Like a few others, I got into the XMen in the era of the cartoon and the Jim Lee series. (I actually got a few videotapes of the cartoon at a library book sale for 50 cents a pop recently, but haven’t gotten a chance to watch any yet. Ah, cheap nostalgia!) But I’ve read some others on the list, and so far it looks pretty good. I think I read a part of Lifedeath in an Essential volume, which seems a good place to read BWS art. And I recently read the trade with the Kitty story here. (Days of Future Past is the trade, I suppose) I was impressed that whether or not you think Claremont is wordy, he certainly packed a lot stuff into each issue. And juggled it all very well, too.

But mainly my post here is to find out how Ariel Justel got the upside down exclamation mark in that comment! How do you do that, he says, knowing full well he will abuse it. Oh yes, he will abuse it. !Ay!

These are all good stories; guess we’re getting to the top quality now.

Yes! 5/10 from my picks so far. I’m wondering how voters chose to breakdown their picks because I limited myself to 1-2 Magneto stories, 1 Kitty solo story, 1 Wolvie, 1 Storm etc.. Even then it was difficult;

Magneto Triumphant beats out the trial on the list and my picks.
Kitty Demon christmas beats out Professor X is a Jerk! on the list and my picks.

I’m still hoping Wolverine/Rogue in Japan makes the top 20. Very happy so far. It’ll be interesting to see how the list breaks down in terms of total numbers for v.1 Claremont, Whedon and Other X-book writers.

Yeah, these are great stories! All richly deserve their places!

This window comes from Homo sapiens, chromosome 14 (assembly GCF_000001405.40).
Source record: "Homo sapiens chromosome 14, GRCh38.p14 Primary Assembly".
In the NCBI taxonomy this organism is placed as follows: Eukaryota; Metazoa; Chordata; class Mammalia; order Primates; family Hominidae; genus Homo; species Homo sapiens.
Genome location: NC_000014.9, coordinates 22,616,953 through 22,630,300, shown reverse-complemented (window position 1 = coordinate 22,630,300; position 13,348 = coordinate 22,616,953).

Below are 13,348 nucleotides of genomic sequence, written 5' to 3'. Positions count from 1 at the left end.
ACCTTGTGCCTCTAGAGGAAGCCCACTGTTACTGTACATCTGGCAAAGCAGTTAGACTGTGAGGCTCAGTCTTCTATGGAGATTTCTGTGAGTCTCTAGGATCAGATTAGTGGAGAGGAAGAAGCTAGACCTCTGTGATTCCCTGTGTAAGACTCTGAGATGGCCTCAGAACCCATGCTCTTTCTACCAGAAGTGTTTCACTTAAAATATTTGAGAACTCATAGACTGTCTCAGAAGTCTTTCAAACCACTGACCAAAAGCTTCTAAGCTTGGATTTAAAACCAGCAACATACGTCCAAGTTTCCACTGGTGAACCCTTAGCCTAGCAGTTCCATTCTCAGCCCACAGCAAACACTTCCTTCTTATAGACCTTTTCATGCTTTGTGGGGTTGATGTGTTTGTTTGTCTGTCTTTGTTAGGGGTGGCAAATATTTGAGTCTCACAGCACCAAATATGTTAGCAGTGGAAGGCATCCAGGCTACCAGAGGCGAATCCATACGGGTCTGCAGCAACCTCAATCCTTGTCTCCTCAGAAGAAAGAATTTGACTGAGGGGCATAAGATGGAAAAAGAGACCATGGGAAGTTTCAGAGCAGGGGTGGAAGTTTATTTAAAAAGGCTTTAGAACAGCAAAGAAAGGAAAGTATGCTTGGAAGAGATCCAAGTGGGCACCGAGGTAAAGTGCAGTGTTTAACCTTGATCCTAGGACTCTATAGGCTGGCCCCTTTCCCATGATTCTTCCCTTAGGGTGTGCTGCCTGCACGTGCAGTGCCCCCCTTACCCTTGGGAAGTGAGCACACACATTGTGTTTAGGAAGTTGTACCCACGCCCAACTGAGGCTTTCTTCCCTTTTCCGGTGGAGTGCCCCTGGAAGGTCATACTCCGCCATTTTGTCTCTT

“Mutant Genesis” in particular. Sometimes that story just doesn’t get its fair due (and I’ve even seen it called a “gimmick” on some prominent site…). Yes, it has some excesses from the pre-Image ear, but Claremont did pull out all the stops and went out on a bang. It’s a very fulfilling story that can simultaneously work as a reader’s first X-Men story, while also working as the culmination of a near-20-year saga. It isn’t perfect. It doesn’t meet every criterion to the fullest, but it meets a LOT of them damn well.

Barry Windsor-Smith also published a book in the 1990s called Adastra in Africa, where he took the original unpublished version of the storm story (the follow up mentioned in the article) and adapted it to the character he created while at Dark Horse.

“But mainly my post here is to find out how Ariel Justel got the upside down exclamation mark in that comment! How do you do that, he says, knowing full well he will abuse it. Oh yes, he will abuse it. !Ay!”

Hi! I am from Argentina and in the Spanish language we use the opening and ending exclamation and interrogation signs!